At least he's pretty
A former instructor from my current barn was visiting with her four year old for a session with the resident trainer so we got to catch up. And the resident trainer was coaching an opposing team while I was helping coach a college team way back in my h/j days. Small world, huh?
The informal tour worked well for me getting a look at the culture. No one knew why I was there so they assumed I was visiting my friend. I went into the indoor to observe what was going on in there while my friend rode The resident trainer was riding so I got to watch her for a bit and casually chat with her clients. Pretty standard h/j fare, nothing that bothered me. I chatted with her a bit at the end and felt like I'd enjoy doing some jump lessons with her. She certainly wouldn't do us any harm and sounded genuinely excited to help my short striding pony make the distances if I wanted to try the eq ring.
Aside from being the opposite of anonymous for my tour, I liked what I saw. It's a new facility built in 2016. 14 stalls, indoor, lots of turn out options. Heated tackroom with little lockers but the hay loft is a free for all to store trunks and saddles. Outdoor ring is currently under construction and most guess it will exist in spring 2020. No real trails but it's a big enough property that you can hack around the paddocks and the road is very quiet (dead end) so you can hack down that as well. My friend says she rides in the turnouts when she doesn't feel like riding in the indoor, they're bigger than a large dressage arena and just enough terrain to be interesting. Almost entirely adult riders which was a bit of a shock. No school horses, no up down riders.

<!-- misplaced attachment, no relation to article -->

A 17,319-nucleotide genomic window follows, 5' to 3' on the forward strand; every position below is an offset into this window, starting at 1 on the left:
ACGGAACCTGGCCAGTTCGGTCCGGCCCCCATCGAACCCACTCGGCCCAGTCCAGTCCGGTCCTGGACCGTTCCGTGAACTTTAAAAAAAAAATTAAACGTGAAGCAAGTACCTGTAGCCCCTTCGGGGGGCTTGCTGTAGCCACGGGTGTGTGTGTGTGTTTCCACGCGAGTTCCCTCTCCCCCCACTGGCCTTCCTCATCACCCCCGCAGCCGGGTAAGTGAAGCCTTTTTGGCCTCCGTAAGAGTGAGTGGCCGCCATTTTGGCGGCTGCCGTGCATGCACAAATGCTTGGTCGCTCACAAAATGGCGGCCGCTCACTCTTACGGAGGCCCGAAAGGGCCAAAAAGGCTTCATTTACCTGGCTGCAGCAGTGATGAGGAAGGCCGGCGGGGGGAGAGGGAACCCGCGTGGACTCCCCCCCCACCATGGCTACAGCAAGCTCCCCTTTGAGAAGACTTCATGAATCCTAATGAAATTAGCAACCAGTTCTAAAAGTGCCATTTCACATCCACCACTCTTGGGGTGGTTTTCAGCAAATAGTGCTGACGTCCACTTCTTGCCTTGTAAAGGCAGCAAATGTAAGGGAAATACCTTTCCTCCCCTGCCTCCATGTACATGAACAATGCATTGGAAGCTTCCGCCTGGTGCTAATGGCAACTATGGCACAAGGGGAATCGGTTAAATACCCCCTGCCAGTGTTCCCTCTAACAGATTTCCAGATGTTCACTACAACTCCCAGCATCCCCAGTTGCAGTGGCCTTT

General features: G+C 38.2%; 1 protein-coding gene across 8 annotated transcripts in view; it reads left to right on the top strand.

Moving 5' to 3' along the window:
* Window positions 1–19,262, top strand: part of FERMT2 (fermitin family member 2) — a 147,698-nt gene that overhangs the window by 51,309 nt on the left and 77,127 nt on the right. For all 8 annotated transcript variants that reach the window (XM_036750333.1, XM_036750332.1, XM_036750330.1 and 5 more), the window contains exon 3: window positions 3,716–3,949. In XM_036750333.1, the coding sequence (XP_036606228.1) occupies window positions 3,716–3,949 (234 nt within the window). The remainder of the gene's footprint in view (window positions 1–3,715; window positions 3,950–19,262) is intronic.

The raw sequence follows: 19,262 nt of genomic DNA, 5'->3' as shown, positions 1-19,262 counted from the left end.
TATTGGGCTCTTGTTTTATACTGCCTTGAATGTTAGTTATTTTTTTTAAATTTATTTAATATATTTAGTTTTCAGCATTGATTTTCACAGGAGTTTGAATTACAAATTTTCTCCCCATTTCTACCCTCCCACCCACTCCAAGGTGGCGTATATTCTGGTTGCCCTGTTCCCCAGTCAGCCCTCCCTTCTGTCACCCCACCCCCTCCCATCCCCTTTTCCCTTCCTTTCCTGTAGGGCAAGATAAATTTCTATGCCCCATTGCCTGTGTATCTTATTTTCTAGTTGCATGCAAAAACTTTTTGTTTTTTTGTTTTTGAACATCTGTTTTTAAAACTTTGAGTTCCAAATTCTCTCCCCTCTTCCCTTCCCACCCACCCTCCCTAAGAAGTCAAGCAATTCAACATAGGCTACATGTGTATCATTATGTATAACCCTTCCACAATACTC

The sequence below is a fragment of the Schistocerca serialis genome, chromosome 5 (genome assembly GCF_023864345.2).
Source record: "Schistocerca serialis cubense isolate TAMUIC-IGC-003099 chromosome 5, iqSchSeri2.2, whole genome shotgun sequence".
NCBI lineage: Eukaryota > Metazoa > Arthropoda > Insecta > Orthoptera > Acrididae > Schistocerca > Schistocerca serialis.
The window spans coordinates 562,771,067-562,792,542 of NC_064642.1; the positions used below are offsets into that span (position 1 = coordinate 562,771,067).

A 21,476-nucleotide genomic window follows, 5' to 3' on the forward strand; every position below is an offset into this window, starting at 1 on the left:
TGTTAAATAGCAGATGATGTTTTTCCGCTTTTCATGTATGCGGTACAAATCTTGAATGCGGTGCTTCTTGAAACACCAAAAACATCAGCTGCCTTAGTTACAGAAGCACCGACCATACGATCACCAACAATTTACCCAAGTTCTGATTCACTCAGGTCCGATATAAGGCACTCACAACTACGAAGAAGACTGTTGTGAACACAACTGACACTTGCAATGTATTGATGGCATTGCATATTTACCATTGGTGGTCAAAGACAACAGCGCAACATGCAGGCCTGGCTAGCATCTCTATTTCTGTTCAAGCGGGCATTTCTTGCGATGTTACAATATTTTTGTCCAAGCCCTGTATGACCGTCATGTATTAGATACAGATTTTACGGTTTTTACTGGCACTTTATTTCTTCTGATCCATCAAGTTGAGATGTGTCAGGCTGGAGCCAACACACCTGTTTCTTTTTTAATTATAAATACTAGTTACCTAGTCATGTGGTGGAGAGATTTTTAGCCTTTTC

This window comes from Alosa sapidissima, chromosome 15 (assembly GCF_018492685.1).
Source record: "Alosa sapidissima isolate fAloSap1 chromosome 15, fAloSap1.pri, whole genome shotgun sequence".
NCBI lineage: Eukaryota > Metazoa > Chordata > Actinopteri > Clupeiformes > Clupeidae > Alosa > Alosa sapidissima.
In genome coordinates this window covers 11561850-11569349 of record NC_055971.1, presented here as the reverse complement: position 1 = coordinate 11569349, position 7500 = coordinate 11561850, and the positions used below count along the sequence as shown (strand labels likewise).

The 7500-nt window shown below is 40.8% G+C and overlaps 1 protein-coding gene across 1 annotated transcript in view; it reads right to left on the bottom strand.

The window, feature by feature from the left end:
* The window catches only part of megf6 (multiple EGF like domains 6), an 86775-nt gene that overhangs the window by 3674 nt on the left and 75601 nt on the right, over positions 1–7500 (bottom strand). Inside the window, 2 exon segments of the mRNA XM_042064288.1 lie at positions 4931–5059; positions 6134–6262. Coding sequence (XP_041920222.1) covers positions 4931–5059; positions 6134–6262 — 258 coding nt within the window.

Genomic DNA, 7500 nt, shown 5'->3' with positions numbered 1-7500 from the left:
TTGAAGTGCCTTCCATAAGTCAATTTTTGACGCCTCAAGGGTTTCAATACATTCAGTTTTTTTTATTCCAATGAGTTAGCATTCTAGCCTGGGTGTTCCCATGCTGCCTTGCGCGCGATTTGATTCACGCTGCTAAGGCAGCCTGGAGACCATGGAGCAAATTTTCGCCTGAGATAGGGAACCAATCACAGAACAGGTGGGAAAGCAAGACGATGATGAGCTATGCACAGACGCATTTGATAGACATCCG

So the pros:
1. New construction so everything is in really good shape
2. BIG individual grass turn outs (almost the size of his existing field) for everyone that can be on grass
3. Big, airy stalls with fans, hoping to snag a 12x14 but the smallest is 12x12
4. Fluffy, well maintained footing in the indoor
5. Active show barn
6. Very clean, like the tack room smelled like clean leather and I had forgotten how much I love that smell
7. Can bring in specialists for dressage
8. No small children or clueless parents under foot
9. Space upstairs for all my extra gear, like saddles
10. WASH RACKS
11. On property owner and barn manager, both of which have horses in the barn. So does the resident trainer.
1. Turnout from 7:30 to 4, so about 8 hours in turn out as opposed to 24
2. Smaller turnout for inclement weather (paddock sized)
3. No outdoor or trails to coax us outside
4. Still under construction so some things aren't done, like no running water in the bathroom
5. Required weekly lessons with resident h/j trainer
6. Quiet, I suspect I'll feel a bit lost and lonely while I adapt since I'm used to the activity of a school barn
7. Only DQ in the barn. By a mile. Also only western saddle in the barn.
8. Resident trainer so if we start butting heads, I'll be in a situation
9. More money
I'm not thinking that any of the cons are complete deal breakers for me. A big airy stall with extra hay at night check might help Theo learn to cope. Big turn out with neighbors should also help. The footing was lovely and everything was very clean. All of the adults were friendly and welcoming, I was a h/j rider for long enough that I will totally blend in. Most of the time.
I gave my notice at the current place today so that's also motivating. Can't be too picky when you're going to be homeless soon. Its heartbreaking and terrifying but it's time to move on.